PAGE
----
If my wife was given the wrong medication while in a nursing home, do I have grounds for a lawsuit?

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If my wife was given the wrong medication while in a nursing home, do I have grounds for a lawsuit?

Asked on September 27, 2014 under Malpractice Law, Iowa

Answers:

S.L,. Member, California Bar / FreeAdvice Contributing Attorney

Answered 7 years ago | Contributor

Medical malpractice is negligence.  With regard to the nursing home, negligence is the failure to exercise due care (that degree of care that a reasonable nursing home would have exercised under the same or similar circumstances to prevent foreseeable harm).

If your wife suffered adverse consequences from being given the wrong medication, she has a claim against the nursing home for negligence.  If adverse consequences, injury, etc. did not occur, she wouldn't have much of a case against the nursing home.

Prior to filing a  lawsuit against the nursing home for negligence, it may be possible to settle the case with the nursing home's insurance carrier.  Your wife's claim filed with that insurance carrier should include her medical bills and medical reports.  Compensation for the medical bills is straight reimbursement.  The medical reports will document the nature and extent of her injury/illness from being given the wrong medication, and will be used to determine compensation for pain and suffering, which is an amount in addition to the medical bills.

If the case is settled with the insurance company for the nursing home, NO lawsuit is filed.

If you are dissatisfied with settlement offers from the nursing home's insurance carrier, reject the settlement offers and file a lawsuit for negligence against the nursing home.  If the case is NOT settled with the nursing home's insurance carrier, your wife's lawsuit for negligence must be filed prior to the expiration of the applicable statute of limitations or she will lose her rights forever in the matter.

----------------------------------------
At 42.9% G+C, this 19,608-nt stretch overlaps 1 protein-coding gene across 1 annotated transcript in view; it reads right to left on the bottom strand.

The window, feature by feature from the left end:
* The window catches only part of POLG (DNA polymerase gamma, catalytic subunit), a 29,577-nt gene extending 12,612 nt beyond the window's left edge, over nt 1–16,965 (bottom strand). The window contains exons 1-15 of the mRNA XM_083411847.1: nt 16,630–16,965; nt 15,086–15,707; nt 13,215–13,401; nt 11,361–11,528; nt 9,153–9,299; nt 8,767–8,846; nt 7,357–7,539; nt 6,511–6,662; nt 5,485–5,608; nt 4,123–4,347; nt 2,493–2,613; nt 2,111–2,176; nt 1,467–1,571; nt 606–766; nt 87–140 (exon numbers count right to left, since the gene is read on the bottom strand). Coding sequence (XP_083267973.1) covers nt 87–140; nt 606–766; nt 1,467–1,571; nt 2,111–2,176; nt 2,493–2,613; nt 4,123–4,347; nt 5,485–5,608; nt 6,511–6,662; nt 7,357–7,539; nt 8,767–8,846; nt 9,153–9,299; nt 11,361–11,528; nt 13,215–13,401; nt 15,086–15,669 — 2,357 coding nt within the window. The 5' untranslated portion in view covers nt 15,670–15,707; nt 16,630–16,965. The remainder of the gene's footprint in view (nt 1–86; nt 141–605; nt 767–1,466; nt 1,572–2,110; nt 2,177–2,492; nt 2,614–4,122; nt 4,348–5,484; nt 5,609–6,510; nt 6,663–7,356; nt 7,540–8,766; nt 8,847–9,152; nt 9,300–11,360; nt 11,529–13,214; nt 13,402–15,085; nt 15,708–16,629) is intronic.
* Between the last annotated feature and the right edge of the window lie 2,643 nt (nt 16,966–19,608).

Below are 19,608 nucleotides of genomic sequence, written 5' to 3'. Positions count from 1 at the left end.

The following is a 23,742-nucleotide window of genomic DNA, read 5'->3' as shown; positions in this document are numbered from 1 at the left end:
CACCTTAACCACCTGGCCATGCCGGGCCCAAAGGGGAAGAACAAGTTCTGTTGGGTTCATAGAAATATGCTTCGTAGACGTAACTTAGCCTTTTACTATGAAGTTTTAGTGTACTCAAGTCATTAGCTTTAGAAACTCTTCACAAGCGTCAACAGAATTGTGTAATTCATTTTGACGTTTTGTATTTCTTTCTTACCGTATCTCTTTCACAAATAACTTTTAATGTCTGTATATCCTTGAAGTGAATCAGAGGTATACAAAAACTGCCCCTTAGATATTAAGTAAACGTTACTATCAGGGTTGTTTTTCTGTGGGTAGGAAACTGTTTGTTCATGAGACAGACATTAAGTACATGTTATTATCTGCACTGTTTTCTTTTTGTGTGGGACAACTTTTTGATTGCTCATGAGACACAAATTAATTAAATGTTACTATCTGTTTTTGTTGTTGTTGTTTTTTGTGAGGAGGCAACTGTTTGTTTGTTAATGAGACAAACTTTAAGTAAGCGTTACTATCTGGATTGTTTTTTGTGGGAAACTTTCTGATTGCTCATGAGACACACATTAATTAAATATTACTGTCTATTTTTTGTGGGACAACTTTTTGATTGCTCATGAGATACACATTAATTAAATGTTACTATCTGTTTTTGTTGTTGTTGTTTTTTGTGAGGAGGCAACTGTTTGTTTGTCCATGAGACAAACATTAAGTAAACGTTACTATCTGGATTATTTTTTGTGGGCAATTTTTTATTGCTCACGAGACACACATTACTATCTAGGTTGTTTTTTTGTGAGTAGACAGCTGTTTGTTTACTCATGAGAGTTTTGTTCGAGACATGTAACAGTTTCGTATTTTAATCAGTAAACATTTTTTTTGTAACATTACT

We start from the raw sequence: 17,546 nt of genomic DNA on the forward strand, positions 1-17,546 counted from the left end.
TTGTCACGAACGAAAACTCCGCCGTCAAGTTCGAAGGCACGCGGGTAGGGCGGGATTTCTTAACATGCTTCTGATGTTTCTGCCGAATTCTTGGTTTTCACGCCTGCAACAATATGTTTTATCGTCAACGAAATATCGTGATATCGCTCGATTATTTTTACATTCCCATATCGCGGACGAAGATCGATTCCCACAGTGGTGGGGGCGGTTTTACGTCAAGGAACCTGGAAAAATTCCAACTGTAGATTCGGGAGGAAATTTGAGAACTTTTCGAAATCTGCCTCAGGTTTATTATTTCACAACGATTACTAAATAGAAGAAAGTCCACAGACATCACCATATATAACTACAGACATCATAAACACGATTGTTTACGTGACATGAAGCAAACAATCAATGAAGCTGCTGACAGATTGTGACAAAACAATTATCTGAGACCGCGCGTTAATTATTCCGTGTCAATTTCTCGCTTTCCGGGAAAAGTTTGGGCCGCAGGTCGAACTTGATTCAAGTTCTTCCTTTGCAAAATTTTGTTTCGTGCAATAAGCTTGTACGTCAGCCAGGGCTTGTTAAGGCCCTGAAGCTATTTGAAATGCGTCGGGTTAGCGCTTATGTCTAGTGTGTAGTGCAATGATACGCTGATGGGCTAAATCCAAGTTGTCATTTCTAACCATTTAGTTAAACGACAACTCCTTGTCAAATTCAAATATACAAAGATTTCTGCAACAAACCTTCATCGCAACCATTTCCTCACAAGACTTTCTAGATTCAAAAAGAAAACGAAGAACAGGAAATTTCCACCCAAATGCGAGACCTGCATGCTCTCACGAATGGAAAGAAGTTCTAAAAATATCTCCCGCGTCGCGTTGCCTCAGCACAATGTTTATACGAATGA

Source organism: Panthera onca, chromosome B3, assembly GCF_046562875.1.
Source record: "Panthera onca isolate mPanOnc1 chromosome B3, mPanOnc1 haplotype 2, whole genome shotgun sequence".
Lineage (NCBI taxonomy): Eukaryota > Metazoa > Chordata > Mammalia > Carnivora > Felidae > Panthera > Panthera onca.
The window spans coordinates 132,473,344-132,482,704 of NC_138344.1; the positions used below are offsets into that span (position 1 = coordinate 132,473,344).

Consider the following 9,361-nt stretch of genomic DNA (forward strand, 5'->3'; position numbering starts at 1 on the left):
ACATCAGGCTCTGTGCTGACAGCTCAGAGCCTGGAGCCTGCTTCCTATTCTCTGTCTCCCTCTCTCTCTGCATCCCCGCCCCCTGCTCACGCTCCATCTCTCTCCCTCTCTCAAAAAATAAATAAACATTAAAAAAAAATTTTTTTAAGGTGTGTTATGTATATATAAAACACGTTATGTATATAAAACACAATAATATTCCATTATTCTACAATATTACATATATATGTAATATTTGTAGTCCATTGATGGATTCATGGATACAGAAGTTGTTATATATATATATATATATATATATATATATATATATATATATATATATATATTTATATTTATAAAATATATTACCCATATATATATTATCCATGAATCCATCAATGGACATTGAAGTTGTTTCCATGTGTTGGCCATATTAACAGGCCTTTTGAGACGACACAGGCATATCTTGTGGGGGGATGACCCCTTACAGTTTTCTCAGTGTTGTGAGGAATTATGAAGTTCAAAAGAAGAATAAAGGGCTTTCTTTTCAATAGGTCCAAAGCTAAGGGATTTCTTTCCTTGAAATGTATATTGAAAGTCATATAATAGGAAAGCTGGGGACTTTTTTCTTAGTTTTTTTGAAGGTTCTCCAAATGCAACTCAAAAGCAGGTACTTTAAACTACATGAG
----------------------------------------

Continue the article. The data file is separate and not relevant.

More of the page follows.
SJZ, Member, New York Bar / FreeAdvice Contributing Attorney

Answered 7 years ago | Contributor

There are two different elements to a successful lawsuit: liability, and damages.

Liability is the obligation to pay compensation, and is based on fault: did the other party do something negligent, or unreasonable careless, violating their duty of care? Giving a nursing home patient the wrong medication may very well be negligent, and so could give rise to liability.

But there also must be damages, or some injury or cost, caused by the negligent act. If your wife did not suffer some injury from the wrong medicine, or incure medical costs (e.g. had to be taken to the hospital, and paid something out of pocket for it), there is no "damage" in a legal sense, and so you would not get any compensation. Even if there was some mild or modest damage--she was sickened for a few days; you had to pay $200 in a hospital co-pay; etc.--it would not be worth suing, since the amount you could recover would be so much less than the cost of the lawsuit (for this kind of case, you'd have to hire a medical expert, and they do not work cheap). The compensation you can get is related to the extent or severity of your damages. Only if your wife was greatly injured or incurred significant medical costs might a lawsuit be worthwhile.


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